The American Recovery & Reinvestment Act of 2009 (AKA Stimulus Bill), includes $50 million in spending for the National Endowment for the Arts. As the Boston Globe details, there is much controversy surrounding this provision.
The naysayers say:
"We have real people out of work right now and putting $50 million in the NEA and pretending that's going to save jobs as opposed to putting $50 million in a road project is disingenuous," - Representative Jack Kingston from Georgia
The advocates say:
"Hell, they've got to eat just like other people." - Roosevelt aide Harry Hopkins said when he was asked why President Franklin D. Roosevelt supported the hiring artists as part of the New Deal
Whichever side of the fence you land on, it is hard to deny that the situation right now, as in previous recessions, is pretty bleak for cultural charities. It seems like everyday another museum or cultural institution announces layoffs or programmatic cuts. In fact, I just got done discussing Pennsylvania Governor Ed Rendell’s proposed cuts in state funding for cultural groups with a reporter from the Pittsburgh Post-Gazette. I told the reporter how hard it can be for elected officials to make a strong case for supporting the arts when so many of their constituents facing financial troubles of their own.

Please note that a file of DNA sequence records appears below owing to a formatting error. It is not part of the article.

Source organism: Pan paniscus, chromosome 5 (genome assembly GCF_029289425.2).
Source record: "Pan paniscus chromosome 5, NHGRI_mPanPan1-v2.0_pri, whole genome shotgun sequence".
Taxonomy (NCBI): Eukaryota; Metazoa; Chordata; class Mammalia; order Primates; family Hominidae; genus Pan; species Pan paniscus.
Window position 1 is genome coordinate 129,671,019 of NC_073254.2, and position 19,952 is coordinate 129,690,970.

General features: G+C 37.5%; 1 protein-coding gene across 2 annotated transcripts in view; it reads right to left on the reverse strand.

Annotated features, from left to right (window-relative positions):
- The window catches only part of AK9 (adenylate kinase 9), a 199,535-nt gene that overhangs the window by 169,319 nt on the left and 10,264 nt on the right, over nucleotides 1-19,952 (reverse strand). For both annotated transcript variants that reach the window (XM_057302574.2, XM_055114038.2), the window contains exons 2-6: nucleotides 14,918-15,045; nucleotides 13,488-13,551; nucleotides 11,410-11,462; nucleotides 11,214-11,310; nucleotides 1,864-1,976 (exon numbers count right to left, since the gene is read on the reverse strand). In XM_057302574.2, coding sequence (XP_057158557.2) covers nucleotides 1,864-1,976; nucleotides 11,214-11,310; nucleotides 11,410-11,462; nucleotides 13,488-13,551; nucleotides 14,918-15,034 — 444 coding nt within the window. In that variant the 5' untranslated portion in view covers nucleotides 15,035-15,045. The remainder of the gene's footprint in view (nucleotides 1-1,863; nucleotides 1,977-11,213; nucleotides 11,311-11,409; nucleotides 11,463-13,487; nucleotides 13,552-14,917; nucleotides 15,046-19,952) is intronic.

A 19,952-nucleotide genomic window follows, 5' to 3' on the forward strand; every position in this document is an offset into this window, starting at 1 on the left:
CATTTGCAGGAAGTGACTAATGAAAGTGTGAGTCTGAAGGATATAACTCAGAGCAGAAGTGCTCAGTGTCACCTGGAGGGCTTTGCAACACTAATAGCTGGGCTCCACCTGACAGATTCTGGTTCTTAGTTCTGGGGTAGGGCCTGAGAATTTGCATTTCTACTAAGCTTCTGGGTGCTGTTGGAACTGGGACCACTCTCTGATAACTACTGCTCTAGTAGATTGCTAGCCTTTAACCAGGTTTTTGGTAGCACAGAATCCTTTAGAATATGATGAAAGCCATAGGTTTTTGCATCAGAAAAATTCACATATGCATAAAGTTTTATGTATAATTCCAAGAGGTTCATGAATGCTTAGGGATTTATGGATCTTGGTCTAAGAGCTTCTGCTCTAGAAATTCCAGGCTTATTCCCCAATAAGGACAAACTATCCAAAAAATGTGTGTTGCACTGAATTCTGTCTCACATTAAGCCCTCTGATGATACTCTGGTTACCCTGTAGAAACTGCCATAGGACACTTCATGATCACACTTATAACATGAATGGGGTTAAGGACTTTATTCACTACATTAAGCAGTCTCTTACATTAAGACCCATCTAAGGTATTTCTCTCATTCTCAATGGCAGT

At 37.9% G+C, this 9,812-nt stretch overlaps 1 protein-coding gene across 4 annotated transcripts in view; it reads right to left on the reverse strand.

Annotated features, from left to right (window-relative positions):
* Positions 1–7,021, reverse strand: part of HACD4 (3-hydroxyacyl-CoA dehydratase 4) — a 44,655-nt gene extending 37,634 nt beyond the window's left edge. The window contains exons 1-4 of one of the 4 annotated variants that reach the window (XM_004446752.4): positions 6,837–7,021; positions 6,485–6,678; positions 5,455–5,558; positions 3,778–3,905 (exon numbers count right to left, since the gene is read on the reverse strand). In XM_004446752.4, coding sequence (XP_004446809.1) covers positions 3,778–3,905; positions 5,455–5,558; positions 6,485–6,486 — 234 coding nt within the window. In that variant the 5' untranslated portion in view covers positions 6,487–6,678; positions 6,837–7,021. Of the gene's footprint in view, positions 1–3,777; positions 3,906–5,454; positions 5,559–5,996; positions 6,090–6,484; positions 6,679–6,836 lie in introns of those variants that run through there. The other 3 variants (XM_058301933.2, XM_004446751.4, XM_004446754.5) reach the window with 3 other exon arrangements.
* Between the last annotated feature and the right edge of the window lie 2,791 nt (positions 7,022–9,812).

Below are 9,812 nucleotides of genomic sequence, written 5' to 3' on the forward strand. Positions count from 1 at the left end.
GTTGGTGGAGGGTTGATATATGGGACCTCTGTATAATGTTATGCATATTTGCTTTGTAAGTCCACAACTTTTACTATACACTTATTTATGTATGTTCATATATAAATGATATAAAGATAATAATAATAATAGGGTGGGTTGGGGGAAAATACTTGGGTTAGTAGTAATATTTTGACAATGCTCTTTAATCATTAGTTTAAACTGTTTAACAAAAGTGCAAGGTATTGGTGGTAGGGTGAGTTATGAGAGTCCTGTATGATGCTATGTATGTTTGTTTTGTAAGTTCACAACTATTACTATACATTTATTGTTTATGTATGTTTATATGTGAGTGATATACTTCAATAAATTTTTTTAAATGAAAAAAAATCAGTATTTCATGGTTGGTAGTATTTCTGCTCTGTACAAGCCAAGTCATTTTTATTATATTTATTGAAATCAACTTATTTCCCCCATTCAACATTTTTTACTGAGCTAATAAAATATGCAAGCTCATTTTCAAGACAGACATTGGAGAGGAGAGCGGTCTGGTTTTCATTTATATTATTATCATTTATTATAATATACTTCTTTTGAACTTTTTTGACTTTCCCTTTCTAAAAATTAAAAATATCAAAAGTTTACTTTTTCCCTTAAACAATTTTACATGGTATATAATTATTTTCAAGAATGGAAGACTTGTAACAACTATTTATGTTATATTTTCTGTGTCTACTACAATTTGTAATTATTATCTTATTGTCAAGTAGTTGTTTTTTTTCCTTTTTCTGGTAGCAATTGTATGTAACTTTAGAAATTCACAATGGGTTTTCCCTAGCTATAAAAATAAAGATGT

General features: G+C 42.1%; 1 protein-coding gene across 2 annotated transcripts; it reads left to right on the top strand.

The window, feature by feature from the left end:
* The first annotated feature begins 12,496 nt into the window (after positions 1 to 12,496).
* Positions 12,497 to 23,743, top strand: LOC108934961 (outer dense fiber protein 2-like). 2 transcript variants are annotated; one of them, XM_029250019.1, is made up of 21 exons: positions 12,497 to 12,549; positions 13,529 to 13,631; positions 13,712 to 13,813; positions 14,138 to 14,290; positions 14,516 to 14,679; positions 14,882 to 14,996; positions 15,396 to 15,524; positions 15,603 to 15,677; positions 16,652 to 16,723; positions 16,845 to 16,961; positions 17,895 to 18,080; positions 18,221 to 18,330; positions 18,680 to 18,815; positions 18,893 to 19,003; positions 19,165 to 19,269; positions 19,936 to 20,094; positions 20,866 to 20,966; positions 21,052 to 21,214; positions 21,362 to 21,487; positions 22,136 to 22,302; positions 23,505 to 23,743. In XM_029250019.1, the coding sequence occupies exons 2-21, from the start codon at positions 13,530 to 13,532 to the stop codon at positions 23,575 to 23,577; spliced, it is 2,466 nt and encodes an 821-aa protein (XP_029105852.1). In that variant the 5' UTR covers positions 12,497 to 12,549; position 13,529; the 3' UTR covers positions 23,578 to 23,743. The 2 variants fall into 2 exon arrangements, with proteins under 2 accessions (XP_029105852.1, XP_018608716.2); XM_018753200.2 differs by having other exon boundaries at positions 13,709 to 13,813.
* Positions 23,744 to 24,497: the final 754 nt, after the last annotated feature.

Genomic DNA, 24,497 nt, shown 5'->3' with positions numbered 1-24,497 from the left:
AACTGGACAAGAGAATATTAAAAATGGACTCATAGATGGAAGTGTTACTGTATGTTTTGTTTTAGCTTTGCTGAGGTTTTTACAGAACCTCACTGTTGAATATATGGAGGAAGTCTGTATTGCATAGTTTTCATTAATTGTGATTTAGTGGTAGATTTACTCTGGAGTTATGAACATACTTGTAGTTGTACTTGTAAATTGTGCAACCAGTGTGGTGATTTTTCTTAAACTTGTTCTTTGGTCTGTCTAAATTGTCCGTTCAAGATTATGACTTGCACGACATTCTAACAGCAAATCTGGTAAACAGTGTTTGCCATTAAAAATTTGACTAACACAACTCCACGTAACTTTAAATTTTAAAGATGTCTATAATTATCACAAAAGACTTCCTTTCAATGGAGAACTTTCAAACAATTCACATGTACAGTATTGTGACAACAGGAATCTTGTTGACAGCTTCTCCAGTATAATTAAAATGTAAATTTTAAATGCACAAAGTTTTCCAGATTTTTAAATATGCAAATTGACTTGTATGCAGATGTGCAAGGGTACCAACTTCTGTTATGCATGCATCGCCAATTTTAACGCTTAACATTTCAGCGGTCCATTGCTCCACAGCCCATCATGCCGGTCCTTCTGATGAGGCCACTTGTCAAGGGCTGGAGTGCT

If you care about the arts, then consider showing your support by patronizing your local cultural institution this weekend. Alternatively, you may want to take up Americans for the Arts’ call to action or make a donation to a cultural charity.